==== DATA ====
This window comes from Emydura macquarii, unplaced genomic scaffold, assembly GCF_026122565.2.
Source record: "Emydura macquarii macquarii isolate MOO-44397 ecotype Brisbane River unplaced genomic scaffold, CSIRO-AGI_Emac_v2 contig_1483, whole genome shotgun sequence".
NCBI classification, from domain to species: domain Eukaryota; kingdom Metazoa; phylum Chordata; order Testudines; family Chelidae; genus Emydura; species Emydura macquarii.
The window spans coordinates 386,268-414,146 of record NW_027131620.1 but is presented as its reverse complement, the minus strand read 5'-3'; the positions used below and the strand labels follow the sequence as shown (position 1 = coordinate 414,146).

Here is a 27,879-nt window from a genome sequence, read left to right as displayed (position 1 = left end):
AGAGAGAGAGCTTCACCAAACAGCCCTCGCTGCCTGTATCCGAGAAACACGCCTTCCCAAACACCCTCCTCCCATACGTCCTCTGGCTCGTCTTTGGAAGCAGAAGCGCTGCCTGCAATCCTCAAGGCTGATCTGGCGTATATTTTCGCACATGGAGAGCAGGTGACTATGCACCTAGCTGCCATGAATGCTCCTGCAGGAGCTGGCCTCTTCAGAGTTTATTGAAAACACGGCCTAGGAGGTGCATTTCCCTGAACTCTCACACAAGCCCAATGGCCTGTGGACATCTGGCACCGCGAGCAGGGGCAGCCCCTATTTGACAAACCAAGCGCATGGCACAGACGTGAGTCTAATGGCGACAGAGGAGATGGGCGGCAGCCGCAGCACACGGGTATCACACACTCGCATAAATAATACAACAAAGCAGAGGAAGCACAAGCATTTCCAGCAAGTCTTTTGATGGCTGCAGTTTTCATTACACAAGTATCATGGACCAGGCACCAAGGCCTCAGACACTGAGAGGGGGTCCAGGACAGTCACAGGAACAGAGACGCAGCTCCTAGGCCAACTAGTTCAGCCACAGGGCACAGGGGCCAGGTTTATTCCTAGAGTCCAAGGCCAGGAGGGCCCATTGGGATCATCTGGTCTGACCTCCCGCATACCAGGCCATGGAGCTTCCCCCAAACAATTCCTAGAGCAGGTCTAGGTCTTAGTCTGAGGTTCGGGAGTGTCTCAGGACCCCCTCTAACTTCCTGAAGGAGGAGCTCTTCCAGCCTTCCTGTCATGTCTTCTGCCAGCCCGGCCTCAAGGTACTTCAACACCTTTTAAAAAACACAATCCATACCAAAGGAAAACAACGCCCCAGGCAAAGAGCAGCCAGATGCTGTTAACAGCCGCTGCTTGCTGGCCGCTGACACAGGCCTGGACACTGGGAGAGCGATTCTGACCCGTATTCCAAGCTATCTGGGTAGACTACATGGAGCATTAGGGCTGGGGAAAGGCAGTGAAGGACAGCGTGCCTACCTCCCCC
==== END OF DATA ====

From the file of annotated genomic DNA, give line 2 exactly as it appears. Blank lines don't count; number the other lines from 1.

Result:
Source record: "Emydura macquarii macquarii isolate MOO-44397 ecotype Brisbane River unplaced genomic scaffold, CSIRO-AGI_Emac_v2 contig_1483, whole genome shotgun sequence".